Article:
Relative Performance of Lindgren Multiple-Funnel, Intercept Panel, and Colossus Pipe Traps in Catching Cerambycidae and Associated Species in the Southeastern United States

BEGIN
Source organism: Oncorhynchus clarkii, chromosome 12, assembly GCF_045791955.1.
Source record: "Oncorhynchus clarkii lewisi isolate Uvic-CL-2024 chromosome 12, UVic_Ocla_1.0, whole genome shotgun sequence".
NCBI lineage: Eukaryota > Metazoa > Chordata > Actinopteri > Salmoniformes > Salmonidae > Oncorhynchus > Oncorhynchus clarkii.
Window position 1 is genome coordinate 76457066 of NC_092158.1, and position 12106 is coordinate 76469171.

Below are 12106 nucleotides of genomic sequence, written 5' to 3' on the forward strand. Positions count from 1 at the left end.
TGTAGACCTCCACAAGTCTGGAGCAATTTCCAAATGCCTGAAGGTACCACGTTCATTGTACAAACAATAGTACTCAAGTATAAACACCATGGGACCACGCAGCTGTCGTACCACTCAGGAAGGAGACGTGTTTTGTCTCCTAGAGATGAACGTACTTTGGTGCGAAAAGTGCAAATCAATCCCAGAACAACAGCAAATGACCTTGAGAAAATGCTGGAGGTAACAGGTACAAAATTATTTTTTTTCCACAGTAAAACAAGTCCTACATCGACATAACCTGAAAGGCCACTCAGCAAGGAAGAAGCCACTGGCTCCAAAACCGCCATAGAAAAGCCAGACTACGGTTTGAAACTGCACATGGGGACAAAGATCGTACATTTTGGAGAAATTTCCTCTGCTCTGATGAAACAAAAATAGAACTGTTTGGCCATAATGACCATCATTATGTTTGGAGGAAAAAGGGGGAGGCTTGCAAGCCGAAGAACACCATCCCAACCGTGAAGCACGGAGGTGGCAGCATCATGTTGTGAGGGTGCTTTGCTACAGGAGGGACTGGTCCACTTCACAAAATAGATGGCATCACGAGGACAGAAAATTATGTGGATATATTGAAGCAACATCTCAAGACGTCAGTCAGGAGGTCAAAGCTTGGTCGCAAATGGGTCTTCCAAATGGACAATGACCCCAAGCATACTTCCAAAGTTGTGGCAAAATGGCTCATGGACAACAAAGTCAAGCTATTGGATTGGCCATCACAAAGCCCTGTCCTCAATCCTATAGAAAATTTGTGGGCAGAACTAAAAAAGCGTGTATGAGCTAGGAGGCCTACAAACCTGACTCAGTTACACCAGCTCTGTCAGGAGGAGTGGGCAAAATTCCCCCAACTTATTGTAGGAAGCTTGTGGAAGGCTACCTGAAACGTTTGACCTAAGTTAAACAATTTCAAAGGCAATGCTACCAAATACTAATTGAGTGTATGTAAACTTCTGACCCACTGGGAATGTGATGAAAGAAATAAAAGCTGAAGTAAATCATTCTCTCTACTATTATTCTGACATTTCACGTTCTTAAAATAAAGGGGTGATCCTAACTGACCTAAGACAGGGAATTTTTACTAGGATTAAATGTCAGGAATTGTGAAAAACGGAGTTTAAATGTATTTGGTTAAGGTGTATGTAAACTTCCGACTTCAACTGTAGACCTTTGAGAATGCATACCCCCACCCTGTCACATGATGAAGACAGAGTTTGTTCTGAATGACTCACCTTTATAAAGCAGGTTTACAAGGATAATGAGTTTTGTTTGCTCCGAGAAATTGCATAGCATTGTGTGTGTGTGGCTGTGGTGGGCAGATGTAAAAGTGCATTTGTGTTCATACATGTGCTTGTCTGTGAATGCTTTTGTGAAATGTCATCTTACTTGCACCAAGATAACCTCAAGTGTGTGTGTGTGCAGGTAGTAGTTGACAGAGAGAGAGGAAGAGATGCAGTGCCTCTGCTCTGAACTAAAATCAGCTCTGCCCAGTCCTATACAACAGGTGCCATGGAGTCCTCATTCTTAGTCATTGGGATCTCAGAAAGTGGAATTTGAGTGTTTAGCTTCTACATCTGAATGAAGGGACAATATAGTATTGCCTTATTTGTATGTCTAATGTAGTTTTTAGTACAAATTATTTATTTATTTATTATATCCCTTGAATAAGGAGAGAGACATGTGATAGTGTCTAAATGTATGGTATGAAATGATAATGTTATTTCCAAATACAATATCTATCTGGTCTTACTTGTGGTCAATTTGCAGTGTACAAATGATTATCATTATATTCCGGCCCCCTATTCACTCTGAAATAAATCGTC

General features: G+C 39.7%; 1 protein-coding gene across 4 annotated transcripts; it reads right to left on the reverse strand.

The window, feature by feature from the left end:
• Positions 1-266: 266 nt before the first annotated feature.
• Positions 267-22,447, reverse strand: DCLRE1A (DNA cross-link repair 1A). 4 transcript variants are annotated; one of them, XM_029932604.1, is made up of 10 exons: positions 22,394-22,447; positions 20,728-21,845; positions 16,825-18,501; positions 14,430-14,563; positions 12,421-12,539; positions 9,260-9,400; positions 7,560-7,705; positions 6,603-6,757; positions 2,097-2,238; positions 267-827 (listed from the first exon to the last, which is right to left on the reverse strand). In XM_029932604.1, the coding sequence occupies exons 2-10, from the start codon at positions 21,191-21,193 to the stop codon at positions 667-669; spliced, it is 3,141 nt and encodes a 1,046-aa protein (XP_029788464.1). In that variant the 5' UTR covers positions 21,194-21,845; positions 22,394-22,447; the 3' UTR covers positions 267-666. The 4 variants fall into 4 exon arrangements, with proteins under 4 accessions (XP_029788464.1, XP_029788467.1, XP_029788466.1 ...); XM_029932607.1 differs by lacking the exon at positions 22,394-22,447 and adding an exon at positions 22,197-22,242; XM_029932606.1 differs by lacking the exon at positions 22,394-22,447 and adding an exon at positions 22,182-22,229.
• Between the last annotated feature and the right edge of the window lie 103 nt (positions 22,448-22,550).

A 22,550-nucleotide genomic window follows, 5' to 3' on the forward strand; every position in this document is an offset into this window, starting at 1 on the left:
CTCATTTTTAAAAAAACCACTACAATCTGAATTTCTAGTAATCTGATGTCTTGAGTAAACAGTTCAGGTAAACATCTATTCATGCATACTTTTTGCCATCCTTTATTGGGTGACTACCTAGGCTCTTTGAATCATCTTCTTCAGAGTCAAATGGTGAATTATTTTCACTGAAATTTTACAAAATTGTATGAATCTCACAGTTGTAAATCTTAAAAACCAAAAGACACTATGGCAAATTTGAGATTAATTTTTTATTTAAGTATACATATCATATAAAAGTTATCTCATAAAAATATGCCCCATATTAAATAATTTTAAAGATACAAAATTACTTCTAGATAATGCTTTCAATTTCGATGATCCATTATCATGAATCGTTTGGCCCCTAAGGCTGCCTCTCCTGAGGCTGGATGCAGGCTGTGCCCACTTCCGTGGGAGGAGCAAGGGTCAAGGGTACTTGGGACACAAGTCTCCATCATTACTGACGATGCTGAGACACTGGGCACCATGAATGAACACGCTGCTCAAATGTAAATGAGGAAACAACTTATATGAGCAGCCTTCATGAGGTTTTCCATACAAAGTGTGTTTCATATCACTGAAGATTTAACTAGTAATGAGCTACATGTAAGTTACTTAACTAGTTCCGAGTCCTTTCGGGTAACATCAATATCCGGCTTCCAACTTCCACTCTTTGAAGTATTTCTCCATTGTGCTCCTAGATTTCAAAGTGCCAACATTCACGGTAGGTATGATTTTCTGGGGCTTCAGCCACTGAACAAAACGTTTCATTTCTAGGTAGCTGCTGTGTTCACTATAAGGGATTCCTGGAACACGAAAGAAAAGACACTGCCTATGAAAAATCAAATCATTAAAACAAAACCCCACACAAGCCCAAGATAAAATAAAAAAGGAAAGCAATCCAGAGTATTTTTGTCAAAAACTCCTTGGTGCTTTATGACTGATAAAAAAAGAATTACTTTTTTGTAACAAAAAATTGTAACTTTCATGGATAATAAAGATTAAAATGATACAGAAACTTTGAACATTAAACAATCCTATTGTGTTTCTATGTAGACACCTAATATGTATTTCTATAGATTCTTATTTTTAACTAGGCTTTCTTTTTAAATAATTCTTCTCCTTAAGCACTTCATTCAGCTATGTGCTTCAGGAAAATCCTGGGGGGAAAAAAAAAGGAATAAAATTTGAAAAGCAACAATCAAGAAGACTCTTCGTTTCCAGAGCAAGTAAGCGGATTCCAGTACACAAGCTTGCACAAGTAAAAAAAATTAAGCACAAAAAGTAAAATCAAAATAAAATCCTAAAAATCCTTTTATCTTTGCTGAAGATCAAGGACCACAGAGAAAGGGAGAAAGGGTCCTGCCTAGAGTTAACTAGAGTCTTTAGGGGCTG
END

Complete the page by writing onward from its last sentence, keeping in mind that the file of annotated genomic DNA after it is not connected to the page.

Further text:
In 2004, we evaluated the relative performance of 8-unit Lindgren multiple-funnel (funnel), Intercept panel (panel), and Colossus pipe (pipe) traps, baited with ethanol and α-pinene lures, in catching saproxylic beetles (Coleoptera) in pine stands in northern Florida and western South Carolina. Panel traps were as good as, if not better than, funnel and pipe traps for catching Cerambycidae. In particular, more Monochamus titillator (F.) were captured in panel traps than in pipe and funnel traps. Of three species of Buprestidae captured in our study, most Buprestis lineata F. were caught in panel traps, whereas most Acmaeodera tubulus (F.) were caught in funnel traps. Catches of Chalcophora virginiensis Drury and the root-feeding weevils Hylobius pales Herbst and Pachylobius picivorus LeConte (Curculionidae) were unaffected by trap type. Among bark beetles (Curculionidae: Scolytinae), catches of Ips grandicollis (Eichhoff) were unaffected by trap type, whereas most Dendroctonus terebrans (Olivier) were caught in panel traps, most Hylastes salebrosus Eichhoff were caught in panel and pipe traps, and most Hylastes tenuis Eichhoff were caught in funnel traps. Among ambrosia beetles (Curculionidae: Scolytinae), panel traps caught the most Xyleborinus saxesenii (Ratzeburg), whereas pipe traps caught the most Xyleborus Eichhoff spp. More Xylosandrus crassiusculus (Motschulsky) and Dryoxylon onoharaensis (Murayama) were caught in panel and funnel traps than in pipe traps. Among bark beetle predators, more Platysoma Leach spp. (Histeridae) were caught in pipe and panel traps than in funnel traps, whereas most Lasconotus Erichson spp. (Zopheridae) were caught in funnel traps. Variation among trap performance for various species suggests that managers should consider more than one type of trap in their detection programs.
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